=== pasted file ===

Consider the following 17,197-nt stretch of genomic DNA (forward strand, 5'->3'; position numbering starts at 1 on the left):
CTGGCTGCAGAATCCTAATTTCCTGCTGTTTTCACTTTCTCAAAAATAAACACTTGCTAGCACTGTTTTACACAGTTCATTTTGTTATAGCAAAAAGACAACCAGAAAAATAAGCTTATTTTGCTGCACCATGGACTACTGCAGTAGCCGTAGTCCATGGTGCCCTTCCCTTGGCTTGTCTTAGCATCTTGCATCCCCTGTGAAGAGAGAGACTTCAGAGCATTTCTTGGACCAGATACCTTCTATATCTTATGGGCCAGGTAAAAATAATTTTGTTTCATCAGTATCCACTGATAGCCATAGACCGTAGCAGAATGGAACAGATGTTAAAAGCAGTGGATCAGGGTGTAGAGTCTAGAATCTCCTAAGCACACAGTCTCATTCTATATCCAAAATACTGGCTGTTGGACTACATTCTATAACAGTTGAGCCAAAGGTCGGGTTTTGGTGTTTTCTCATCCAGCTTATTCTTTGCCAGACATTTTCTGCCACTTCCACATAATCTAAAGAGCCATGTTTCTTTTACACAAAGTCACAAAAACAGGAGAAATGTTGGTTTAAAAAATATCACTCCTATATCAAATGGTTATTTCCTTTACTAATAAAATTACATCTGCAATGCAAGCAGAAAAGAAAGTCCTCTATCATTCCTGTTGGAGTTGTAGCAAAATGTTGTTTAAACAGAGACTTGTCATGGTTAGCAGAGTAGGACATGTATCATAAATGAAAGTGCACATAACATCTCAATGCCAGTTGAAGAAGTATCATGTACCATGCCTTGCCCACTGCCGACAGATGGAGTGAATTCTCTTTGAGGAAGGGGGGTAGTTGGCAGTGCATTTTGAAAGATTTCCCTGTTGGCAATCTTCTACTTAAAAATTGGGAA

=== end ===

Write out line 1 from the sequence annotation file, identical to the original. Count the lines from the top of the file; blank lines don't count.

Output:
Consider the following 17,197-nt stretch of genomic DNA (forward strand, 5'->3'; position numbering starts at 1 on the left):